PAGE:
The recommended feeding amount printed on the pet food label might not be appropriate for your pet. Consult your veterinarian about the amount and frequency of feeding that’s right for your pet.

• Set goals 

Work with your veterinarian as a team to develop realistic goals for healthily reducing your pet’s weight. Rapid weight loss can result in serious health problems, so ask your veterinarian for recommendations for healthier eating and exercise that will produce a reasonable and safe rate of weight loss based on your pet’s overall health.

• Make it fun 

Being more active and living a healthier lifestyle benefits the entire family. Find activities you enjoy that can include your pet, and the journey will be more enjoyable for all of you.

• Monitor and record progress 

Once you’ve set reasonable goals to achieve and maintain your pet’s healthy weight, be sure to monitor and record your pet’s progress. As with all weight loss programs, there will be successes, and there will be missteps. By monitoring and recording your pet’s progress, you can determine what’s working and what’s not effective, and make adjustments as needed to the program.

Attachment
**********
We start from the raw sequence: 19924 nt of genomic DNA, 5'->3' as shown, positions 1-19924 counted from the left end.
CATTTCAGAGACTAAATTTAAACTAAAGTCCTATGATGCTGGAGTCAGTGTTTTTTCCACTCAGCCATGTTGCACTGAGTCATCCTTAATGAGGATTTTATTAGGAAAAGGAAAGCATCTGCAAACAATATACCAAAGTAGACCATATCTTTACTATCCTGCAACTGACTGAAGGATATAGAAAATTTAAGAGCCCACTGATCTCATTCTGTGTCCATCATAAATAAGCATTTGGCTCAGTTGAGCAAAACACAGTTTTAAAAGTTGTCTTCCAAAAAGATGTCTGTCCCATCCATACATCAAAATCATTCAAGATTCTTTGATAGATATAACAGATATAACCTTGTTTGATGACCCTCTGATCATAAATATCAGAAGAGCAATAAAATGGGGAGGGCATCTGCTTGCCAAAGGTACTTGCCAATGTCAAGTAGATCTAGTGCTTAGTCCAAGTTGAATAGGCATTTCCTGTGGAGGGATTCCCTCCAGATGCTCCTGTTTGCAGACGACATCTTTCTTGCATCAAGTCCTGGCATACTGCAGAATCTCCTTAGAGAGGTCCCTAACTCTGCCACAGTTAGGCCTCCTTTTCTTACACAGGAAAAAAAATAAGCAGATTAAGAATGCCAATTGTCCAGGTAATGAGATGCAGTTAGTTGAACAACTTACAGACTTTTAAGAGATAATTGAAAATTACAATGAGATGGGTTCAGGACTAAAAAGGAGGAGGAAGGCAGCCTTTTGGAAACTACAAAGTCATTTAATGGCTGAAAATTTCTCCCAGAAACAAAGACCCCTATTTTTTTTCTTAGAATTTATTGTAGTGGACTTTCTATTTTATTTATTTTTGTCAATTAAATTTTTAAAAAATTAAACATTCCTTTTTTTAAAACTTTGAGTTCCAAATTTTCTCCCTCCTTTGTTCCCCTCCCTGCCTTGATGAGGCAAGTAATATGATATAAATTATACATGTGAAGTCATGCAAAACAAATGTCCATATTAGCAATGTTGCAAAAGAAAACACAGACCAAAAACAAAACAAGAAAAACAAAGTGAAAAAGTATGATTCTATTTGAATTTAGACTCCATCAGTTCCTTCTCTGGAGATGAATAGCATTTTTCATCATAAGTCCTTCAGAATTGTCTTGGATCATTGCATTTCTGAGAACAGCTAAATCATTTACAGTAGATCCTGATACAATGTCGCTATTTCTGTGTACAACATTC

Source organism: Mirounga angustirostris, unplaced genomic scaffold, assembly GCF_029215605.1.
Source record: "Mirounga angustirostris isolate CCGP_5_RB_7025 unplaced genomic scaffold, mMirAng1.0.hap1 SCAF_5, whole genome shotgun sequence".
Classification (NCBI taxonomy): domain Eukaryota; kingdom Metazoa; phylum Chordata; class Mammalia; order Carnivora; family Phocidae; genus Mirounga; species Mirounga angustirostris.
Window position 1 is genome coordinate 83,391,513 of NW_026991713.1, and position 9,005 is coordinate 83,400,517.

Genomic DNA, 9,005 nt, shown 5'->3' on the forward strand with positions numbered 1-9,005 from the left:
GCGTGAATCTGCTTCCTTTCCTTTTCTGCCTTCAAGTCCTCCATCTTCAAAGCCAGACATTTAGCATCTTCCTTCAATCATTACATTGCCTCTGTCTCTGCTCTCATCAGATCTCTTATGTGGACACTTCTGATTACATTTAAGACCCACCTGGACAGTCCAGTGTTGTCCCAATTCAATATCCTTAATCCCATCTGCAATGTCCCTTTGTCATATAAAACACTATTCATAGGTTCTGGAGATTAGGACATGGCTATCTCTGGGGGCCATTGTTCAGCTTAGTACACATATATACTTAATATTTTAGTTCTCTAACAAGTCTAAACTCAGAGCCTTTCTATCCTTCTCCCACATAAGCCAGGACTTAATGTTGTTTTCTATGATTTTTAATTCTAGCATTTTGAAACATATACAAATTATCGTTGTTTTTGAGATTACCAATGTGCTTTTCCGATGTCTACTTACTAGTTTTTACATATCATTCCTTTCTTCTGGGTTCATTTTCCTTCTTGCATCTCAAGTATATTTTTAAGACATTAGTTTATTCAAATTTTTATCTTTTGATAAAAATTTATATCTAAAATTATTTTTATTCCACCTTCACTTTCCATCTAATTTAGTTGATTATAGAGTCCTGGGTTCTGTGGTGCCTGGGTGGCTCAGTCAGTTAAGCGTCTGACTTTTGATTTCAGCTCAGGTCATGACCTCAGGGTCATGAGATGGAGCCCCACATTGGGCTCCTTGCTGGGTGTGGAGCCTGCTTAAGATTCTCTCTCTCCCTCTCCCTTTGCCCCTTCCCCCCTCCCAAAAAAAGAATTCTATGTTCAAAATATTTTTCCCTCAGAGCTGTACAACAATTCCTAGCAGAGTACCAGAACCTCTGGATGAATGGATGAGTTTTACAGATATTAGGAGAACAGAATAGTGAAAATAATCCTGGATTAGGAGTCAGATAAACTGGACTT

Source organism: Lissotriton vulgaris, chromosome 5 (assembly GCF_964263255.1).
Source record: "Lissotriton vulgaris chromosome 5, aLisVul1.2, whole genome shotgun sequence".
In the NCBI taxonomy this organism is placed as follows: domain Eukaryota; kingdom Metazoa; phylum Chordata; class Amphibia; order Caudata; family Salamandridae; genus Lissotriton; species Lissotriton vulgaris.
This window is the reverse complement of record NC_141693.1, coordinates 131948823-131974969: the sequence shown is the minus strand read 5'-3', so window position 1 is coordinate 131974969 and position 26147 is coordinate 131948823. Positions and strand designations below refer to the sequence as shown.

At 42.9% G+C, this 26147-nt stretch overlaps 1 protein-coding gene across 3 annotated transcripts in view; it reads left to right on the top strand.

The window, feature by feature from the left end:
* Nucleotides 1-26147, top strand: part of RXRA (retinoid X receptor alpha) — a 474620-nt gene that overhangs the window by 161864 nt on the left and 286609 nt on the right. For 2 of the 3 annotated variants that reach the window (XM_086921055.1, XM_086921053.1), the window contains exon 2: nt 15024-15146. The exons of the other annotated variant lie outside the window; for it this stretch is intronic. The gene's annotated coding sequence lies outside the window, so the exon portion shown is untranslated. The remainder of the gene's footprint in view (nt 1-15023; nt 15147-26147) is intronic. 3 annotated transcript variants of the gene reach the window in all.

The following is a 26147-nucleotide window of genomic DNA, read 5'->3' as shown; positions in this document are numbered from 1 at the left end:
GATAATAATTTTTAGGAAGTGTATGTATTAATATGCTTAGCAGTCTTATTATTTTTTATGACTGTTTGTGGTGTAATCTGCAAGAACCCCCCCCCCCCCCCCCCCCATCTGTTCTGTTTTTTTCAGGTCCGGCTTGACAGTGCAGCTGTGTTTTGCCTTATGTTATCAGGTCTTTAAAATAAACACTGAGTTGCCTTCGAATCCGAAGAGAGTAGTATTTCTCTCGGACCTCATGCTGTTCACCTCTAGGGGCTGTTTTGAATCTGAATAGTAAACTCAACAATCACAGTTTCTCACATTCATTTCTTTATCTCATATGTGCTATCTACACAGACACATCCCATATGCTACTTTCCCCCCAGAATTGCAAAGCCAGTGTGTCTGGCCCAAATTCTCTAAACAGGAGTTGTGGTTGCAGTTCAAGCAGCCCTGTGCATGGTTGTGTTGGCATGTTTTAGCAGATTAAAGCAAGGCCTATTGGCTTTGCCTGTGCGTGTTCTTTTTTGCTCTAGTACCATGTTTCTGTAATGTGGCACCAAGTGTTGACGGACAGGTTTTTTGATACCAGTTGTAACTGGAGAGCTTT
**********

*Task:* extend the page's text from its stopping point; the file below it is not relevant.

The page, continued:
Maintaining your pet’s healthy weight gives your pet the best chance of living a healthier, longer life as a beloved member of your family. Talk to your veterinarian today about your pet’s weight.

• Body Condition Score Chart 


There are many ways better than food treats to demonstrate your love of your pet, such as quality time and play. What your pet wants most, more than food or treats, is your attention, interaction, and affection. Whenever your pet begs or cries for food, try taking them for a walk or playing with them. Positive rewards of praise, petting, and play are crucial components of a healthy relationship and lifestyle. If your pet primarily receives food rewards instead of your interaction, they begin to rely on food for comfort instead of your touch.